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Franklin Life Insurance Co. v. United States

decided: July 11, 1968.

THE FRANKLIN LIFE INSURANCE COMPANY, PLAINTIFF-APPELLEE,
v.
UNITED STATES OF AMERICA, DEFENDANT-APPELLANT



Castle, Chief Judge, Hastings, Circuit Judge, and Knoch, Senior Circuit Judge.

Author: Castle

CASTLE, Chief Judge.

The United States of America, defendant-appellant, prosecutes this appeal from a judgment in the amount of $1,303,011.88 entered against it in favor of The Franklin Life Insurance Company,*fn1 plaintiff-appellee. The judgment represents a refund of amounts assessed against the taxpayer as income tax deficiencies, and interest thereon, for the calendar years 1958 through 1962. The taxpayer had paid the deficiencies and brought suit in the District Court for refund.

The issues presented on appeal involve the construction and application of the Life Insurance Company Income Tax Act of 1959, Sections 801 through 820 of the Internal Revenue Code of 1954, as amended (26 U.S.C.A. ยงยง 801-820). The Act establishes a statuory framework directed to the measurement of life insurance company total income on an annual basis for use in the application of an annual tax. It utilizes a series of separate computations in the determination of the final tax.*fn2 A tax at corporation rates is levied on "life insurance company annual income". As it applies in the instant case, a third factor having no application to the taxpayer for the years here involved, such annual income is defined in Section 802(b) to be the sum of:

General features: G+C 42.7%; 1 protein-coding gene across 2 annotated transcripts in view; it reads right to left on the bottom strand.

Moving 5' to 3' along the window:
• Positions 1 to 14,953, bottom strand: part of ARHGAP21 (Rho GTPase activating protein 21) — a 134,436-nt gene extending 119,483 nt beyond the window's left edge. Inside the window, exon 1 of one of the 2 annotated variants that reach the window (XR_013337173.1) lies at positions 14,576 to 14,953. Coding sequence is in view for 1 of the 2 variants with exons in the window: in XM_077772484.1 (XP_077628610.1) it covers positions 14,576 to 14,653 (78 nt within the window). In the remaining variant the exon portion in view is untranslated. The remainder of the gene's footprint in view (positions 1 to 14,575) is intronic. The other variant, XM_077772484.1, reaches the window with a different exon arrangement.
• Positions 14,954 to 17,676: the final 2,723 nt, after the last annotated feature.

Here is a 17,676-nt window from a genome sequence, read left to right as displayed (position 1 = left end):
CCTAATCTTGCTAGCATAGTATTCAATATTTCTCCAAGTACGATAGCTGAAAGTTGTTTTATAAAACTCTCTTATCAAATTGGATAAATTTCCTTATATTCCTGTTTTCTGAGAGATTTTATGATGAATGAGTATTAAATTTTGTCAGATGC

"(1) the taxable investment income (as defined in section 804) or, if smaller, the gain from operations (as defined in section 809, [plus]

(2) if the gain from operations exceeds the taxable investment income, an amount equal to 50 percent of such excess, * * *."

In addition to defining various of the items to be used in the computations required in the ascertainment of investment income and gain from operations, the Act (Section 818(a)) provides:

"All computations entering into the determination of the taxes imposed by this part shall be made --

(1) under an accrual method of accounting, or